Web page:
WHITFIELD: Sabrina, he has to have already thought about that, right, how he's going to be able to deliver on some of these idyllic ideas that he just expressed. He gave a broad-brush stroke on a lot of it, but he knows and his campaign knows that, when it comes down to the town hall, when it comes to more meet and greets, he's going to have to be very specific. Do you see that he's probably already come up with those specifications and is just waiting for the right timing?
SIDDIQUI: I think he's certainly is trying to introduce himself at this stage to the American public in a more detailed way. This sort of reinforces the ways in which a presidential campaign is very different from a Senate campaign. Look, there's no question that Beto O'Rourke still has a strong base of support, if you look at the fact that he raised $6.1 million in the first 24 hours after launching his campaign. He clearly still is seen as someone who is inspirational. But there's going to be a great deal more scrutiny, not just on the specifics of his proposals but also on his past, his past voting record, for example, and some of the ways in which progressives believe that he falls short of what some of the issues that are emerging to be a litmus test for Democrats in 2020. He's walked back his support of Medicare for All. Today, he called for high-quality universal health care. I think you'll see him pressed on that position by people like Senator Bernie Sanders, Senator Elizabeth Warren. He's already said he's regretful of a vote he took that would have made it easier for those who have been convicted of killing police officers to receive the death penalty. So I think you're now starting to see him draw more of that scrutiny that perhaps he didn't get in his bid for the Senate race in Texas. Again, that's what comes with a presidential and it's very early yet. I think a lot of this will be litigated on the debate stage.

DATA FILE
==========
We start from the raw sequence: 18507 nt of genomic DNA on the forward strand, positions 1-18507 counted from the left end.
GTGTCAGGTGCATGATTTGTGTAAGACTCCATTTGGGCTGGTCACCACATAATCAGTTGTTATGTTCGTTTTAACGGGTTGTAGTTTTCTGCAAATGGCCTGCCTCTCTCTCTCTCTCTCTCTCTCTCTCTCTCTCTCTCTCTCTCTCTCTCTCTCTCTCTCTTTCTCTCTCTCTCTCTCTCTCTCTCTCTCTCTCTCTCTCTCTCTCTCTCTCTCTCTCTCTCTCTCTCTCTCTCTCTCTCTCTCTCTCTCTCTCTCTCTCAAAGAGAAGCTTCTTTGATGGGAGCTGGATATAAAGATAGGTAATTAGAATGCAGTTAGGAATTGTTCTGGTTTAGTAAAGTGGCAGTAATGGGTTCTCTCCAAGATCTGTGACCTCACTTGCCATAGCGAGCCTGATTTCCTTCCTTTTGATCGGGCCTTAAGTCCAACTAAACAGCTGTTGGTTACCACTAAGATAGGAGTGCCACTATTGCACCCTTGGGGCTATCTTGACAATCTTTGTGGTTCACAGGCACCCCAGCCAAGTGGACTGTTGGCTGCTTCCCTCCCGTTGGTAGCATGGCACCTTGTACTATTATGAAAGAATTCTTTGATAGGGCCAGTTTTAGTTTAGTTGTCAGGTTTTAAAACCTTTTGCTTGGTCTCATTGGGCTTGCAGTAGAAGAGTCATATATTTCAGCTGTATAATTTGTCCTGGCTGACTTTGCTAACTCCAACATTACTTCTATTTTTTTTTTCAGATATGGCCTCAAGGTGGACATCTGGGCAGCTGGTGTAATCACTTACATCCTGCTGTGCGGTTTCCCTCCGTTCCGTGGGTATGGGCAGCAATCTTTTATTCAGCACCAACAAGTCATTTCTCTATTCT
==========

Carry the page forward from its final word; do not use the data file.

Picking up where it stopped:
WHITFIELD: Beto O'Rourke winding things up there in El Paso, soon to be heading to Houston and Austin, Texas, before he moves on to other primary states on now the official road to 1600 Pennsylvania Avenue.
Wes Lowry, Sabrina Siddiqui, thanks to both of you. Appreciate it.
SIDDIQUI: Thank you.
[13:49:20] WHITFIELD: And we'll be right back.
WHITFIELD: At least one Palestinian has been killed and more than 200 injured in Gaza protests, according to the Palestinian Health Ministry. At least 20,000 Palestinians gathered to commemorate the anniversary of last year's March of Returns protest.
As Michael Holmes explains, despite the violence, today's protests are being seen as largely peaceful.
MICHAEL HOLMES, CNN INTERNATIONAL ANCHOR & CORRESPONDENT: Fred, Israeli forces are still firing tear gas at some of the stragglers in the field behind me, near the fence. There's been some incoming canisters in just the last few minutes. But it is much calmer here than it was earlier in the day. The crowds have largely gone home. Earlier, there were tens of thousands of people along the fence between Israel and Gaza.
Now, for Hamas, this was a test. A test that they could turn out large numbers of people for this anniversary protest. But also, a test to show that they could have the ability to keep that crowd under control and limit the number of casualties. And in fact, it does appear that that has worked. Casualty numbers way below what they have been in other weeks of this protest. Hamas trying to show to Israel they were controlling the people, Israel watching closely to see how that was done and how effective it was. Earlier in the day, as thousands of protesters were here, and going closer to the fence, they were warning shots and a lot of tear gas being fired. But very, very few injuries compared to other protests.
[13:55:02] Now the hard work begins. Egypt mediating those talks between Hamas and Israel and trying to come to some sort of understanding going forward, alleviating restrictions in Gaza, allowing more goods and services in, more electricity, more diesel, things like that. And Hamas, in return, keeping things quiet here on the Gaza Strip. And that includes protests like the one today, and rocket fire into Israel as well.
Now that the protest is over and has been largely effective, in terms of being quiet, when it comes to casualty numbers and violence, we'll see how those talks progress.
Back to you, Fred.
WHITFIELD: Michael Holmes, thank you so much.
So much more straight ahead in the NEWSROOM right after this.